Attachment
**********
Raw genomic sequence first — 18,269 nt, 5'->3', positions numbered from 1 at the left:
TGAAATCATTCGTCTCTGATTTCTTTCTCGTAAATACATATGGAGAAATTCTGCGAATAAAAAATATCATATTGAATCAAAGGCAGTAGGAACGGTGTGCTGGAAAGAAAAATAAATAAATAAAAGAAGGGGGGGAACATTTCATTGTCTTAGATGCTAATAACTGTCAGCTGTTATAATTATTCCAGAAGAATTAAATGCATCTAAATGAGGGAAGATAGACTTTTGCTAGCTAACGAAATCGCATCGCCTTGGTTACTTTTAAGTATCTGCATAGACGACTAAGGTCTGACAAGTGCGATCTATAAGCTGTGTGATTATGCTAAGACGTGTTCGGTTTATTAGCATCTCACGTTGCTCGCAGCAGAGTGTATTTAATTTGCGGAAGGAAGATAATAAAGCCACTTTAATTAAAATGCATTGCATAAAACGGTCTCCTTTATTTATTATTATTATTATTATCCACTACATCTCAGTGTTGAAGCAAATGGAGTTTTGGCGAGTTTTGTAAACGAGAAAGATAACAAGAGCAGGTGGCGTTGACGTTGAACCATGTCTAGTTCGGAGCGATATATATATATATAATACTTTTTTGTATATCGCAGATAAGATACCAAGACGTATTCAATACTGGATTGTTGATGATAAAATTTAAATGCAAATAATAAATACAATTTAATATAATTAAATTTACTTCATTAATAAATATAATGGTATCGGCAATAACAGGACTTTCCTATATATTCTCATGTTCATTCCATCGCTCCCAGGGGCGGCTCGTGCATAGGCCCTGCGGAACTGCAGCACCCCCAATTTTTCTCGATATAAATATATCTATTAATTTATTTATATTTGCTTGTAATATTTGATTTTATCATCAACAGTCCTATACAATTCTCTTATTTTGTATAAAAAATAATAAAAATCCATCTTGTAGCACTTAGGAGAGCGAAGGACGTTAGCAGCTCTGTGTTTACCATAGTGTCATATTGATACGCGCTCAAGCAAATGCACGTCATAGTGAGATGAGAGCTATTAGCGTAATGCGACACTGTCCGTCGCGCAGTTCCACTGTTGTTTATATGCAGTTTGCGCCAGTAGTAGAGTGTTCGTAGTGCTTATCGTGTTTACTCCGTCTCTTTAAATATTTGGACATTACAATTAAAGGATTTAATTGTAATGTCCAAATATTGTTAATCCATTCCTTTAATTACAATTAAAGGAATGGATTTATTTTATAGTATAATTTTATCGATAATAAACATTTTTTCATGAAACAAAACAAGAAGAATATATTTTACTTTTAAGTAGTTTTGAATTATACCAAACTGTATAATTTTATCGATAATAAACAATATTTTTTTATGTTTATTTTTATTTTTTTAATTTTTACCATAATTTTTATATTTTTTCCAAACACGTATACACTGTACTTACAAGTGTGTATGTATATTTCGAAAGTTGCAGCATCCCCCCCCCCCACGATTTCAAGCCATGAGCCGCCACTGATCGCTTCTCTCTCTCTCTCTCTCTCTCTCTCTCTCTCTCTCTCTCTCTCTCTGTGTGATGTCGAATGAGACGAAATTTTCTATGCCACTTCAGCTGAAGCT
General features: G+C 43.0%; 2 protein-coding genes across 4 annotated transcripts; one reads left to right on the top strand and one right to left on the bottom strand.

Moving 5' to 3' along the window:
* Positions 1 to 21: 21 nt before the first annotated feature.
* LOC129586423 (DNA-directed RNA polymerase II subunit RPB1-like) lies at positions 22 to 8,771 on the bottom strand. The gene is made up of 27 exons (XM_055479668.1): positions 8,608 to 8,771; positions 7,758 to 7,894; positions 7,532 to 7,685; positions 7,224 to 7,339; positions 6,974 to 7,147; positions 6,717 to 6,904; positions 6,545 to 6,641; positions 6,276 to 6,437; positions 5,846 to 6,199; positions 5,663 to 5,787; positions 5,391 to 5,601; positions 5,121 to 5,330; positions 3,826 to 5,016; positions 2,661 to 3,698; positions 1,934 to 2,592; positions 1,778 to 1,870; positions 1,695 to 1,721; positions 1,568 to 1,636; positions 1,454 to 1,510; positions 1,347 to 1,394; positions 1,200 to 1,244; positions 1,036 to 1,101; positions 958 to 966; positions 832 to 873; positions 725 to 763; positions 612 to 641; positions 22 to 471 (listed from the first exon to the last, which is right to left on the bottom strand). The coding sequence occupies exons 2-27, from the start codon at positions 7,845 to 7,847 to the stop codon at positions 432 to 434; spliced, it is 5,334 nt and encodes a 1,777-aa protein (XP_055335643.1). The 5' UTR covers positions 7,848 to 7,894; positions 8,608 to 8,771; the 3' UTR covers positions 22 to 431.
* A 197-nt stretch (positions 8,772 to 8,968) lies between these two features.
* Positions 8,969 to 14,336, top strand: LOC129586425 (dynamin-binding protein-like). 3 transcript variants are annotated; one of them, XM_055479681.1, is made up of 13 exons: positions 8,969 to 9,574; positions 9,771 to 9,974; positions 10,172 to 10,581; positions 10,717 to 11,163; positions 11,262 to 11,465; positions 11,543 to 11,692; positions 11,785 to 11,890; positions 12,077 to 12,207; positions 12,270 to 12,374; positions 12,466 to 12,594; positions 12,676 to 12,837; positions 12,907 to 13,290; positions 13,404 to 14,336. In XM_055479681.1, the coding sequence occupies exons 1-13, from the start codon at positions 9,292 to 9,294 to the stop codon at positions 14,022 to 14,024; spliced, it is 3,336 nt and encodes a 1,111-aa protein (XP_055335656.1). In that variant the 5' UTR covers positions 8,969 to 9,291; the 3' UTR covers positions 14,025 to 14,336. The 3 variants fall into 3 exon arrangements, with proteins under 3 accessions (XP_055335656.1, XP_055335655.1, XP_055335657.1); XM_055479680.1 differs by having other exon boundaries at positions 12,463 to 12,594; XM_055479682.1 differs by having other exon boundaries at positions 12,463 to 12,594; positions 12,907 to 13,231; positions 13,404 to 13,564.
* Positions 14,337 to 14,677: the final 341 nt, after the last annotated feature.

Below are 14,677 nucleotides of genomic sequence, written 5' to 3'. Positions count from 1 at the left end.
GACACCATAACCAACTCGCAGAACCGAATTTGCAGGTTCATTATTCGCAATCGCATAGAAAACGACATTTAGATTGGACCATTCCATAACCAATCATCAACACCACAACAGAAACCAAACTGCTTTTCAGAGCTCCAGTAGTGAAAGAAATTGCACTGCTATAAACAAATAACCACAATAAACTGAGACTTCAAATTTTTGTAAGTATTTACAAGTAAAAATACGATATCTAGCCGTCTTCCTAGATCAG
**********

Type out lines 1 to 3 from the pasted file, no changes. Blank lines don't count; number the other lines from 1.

Raw genomic sequence first — 18,269 nt, 5'->3', positions numbered from 1 at the left:
TGAAATCATTCGTCTCTGATTTCTTTCTCGTAAATACATATGGAGAAATTCTGCGAATAAAAAATATCATATTGAATCAAAGGCAGTAGGAACGGTGTGCTGGAAAGAAAAATAAATAAATAAAAGAAGGGGGGGAACATTTCATTGTCTTAGATGCTAATAACTGTCAGCTGTTATAATTATTCCAGAAGAATTAAATGCATCTAAATGAGGGAAGATAGACTTTTGCTAGCTAACGAAATCGCATCGCCTTGGTTACTTTTAAGTATCTGCATAGACGACTAAGGTCTGACAAGTGCGATCTATAAGCTGTGTGATTATGCTAAGACGTGTTCGGTTTATTAGCATCTCACGTTGCTCGCAGCAGAGTGTATTTAATTTGCGGAAGGAAGATAATAAAGCCACTTTAATTAAAATGCATTGCATAAAACGGTCTCCTTTATTTATTATTATTATTATTATCCACTACATCTCAGTGTTGAAGCAAATGGAGTTTTGGCGAGTTTTGTAAACGAGAAAGATAACAAGAGCAGGTGGCGTTGACGTTGAACCATGTCTAGTTCGGAGCGATATATATATATATAATACTTTTTTGTATATCGCAGATAAGATACCAAGACGTATTCAATACTGGATTGTTGATGATAAAATTTAAATGCAAATAATAAATACAATTTAATATAATTAAATTTACTTCATTAATAAATATAATGGTATCGGCAATAACAGGACTTTCCTATATATTCTCATGTTCATTCCATCGCTCCCAGGGGCGGCTCGTGCATAGGCCCTGCGGAACTGCAGCACCCCCAATTTTTCTCGATATAAATATATCTATTAATTTATTTATATTTGCTTGTAATATTTGATTTTATCATCAACAGTCCTATACAATTCTCTTATTTTGTATAAAAAATAATAAAAATCCATCTTGTAGCACTTAGGAGAGCGAAGGACGTTAGCAGCTCTGTGTTTACCATAGTGTCATATTGATACGCGCTCAAGCAAATGCACGTCATAGTGAGATGAGAGCTATTAGCGTAATGCGACACTGTCCGTCGCGCAGTTCCACTGTTGTTTATATGCAGTTTGCGCCAGTAGTAGAGTGTTCGTAGTGCTTATCGTGTTTACTCCGTCTCTTTAAATATTTGGACATTACAATTAAAGGATTTAATTGTAATGTCCAAATATTGTTAATCCATTCCTTTAATTACAATTAAAGGAATGGATTTATTTTATAGTATAATTTTATCGATAATAAACATTTTTTCATGAAACAAAACAAGAAGAATATATTTTACTTTTAAGTAGTTTTGAATTATACCAAACTGTATAATTTTATCGATAATAAACAATATTTTTTTATGTTTATTTTTATTTTTTTAATTTTTACCATAATTTTTATATTTTTTCCAAACACGTATACACTGTACTTACAAGTGTGTATGTATATTTCGAAAGTTGCAGCATCCCCCCCCCCCACGATTTCAAGCCATGAGCCGCCACTGATCGCTTCTCTCTCTCTCTCTCTCTCTCTCTCTCTCTCTCTCTCTCTCTCTCTGTGTGATGTCGAATGAGACGAAATTTTCTATGCCACTTCAGCTGAAGCT
General features: G+C 43.0%; 2 protein-coding genes across 4 annotated transcripts; one reads left to right on the top strand and one right to left on the bottom strand.